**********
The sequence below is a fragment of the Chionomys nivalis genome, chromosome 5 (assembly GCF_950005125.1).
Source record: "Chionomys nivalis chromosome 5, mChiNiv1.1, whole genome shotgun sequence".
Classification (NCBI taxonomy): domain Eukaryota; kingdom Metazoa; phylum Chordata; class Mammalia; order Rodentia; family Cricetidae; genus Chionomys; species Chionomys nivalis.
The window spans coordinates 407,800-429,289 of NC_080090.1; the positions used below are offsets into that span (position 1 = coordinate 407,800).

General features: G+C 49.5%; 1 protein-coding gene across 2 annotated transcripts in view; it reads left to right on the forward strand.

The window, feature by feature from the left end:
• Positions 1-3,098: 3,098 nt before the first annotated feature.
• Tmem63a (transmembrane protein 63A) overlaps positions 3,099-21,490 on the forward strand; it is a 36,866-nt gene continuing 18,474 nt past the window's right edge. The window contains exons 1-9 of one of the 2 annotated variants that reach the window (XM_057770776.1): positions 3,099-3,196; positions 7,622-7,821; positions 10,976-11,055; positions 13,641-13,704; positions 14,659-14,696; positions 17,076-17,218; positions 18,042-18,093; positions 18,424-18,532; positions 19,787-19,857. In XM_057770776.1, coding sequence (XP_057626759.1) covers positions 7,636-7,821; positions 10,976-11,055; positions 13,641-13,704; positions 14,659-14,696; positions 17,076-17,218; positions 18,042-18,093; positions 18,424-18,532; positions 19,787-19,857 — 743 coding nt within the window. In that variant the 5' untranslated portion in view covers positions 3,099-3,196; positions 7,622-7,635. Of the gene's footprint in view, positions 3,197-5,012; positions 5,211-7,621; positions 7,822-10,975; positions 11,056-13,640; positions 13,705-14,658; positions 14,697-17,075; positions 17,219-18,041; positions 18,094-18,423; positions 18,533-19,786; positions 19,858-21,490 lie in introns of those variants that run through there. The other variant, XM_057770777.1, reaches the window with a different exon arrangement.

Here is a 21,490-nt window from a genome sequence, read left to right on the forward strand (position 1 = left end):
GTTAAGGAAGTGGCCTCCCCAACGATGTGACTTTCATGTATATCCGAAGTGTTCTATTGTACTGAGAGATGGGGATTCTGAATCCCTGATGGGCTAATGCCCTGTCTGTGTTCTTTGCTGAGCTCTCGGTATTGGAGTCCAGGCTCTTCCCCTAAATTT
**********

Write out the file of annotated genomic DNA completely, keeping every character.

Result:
The sequence below is a fragment of the Chionomys nivalis genome, chromosome 5 (assembly GCF_950005125.1).
Source record: "Chionomys nivalis chromosome 5, mChiNiv1.1, whole genome shotgun sequence".
Classification (NCBI taxonomy): domain Eukaryota; kingdom Metazoa; phylum Chordata; class Mammalia; order Rodentia; family Cricetidae; genus Chionomys; species Chionomys nivalis.
The window spans coordinates 407,800-429,289 of NC_080090.1; the positions used below are offsets into that span (position 1 = coordinate 407,800).

General features: G+C 49.5%; 1 protein-coding gene across 2 annotated transcripts in view; it reads left to right on the forward strand.

The window, feature by feature from the left end:
• Positions 1-3,098: 3,098 nt before the first annotated feature.
• Tmem63a (transmembrane protein 63A) overlaps positions 3,099-21,490 on the forward strand; it is a 36,866-nt gene continuing 18,474 nt past the window's right edge. The window contains exons 1-9 of one of the 2 annotated variants that reach the window (XM_057770776.1): positions 3,099-3,196; positions 7,622-7,821; positions 10,976-11,055; positions 13,641-13,704; positions 14,659-14,696; positions 17,076-17,218; positions 18,042-18,093; positions 18,424-18,532; positions 19,787-19,857. In XM_057770776.1, coding sequence (XP_057626759.1) covers positions 7,636-7,821; positions 10,976-11,055; positions 13,641-13,704; positions 14,659-14,696; positions 17,076-17,218; positions 18,042-18,093; positions 18,424-18,532; positions 19,787-19,857 — 743 coding nt within the window. In that variant the 5' untranslated portion in view covers positions 3,099-3,196; positions 7,622-7,635. Of the gene's footprint in view, positions 3,197-5,012; positions 5,211-7,621; positions 7,822-10,975; positions 11,056-13,640; positions 13,705-14,658; positions 14,697-17,075; positions 17,219-18,041; positions 18,094-18,423; positions 18,533-19,786; positions 19,858-21,490 lie in introns of those variants that run through there. The other variant, XM_057770777.1, reaches the window with a different exon arrangement.

Here is a 21,490-nt window from a genome sequence, read left to right on the forward strand (position 1 = left end):
GTTAAGGAAGTGGCCTCCCCAACGATGTGACTTTCATGTATATCCGAAGTGTTCTATTGTACTGAGAGATGGGGATTCTGAATCCCTGATGGGCTAATGCCCTGTCTGTGTTCTTTGCTGAGCTCTCGGTATTGGAGTCCAGGCTCTTCCCCTAAATTT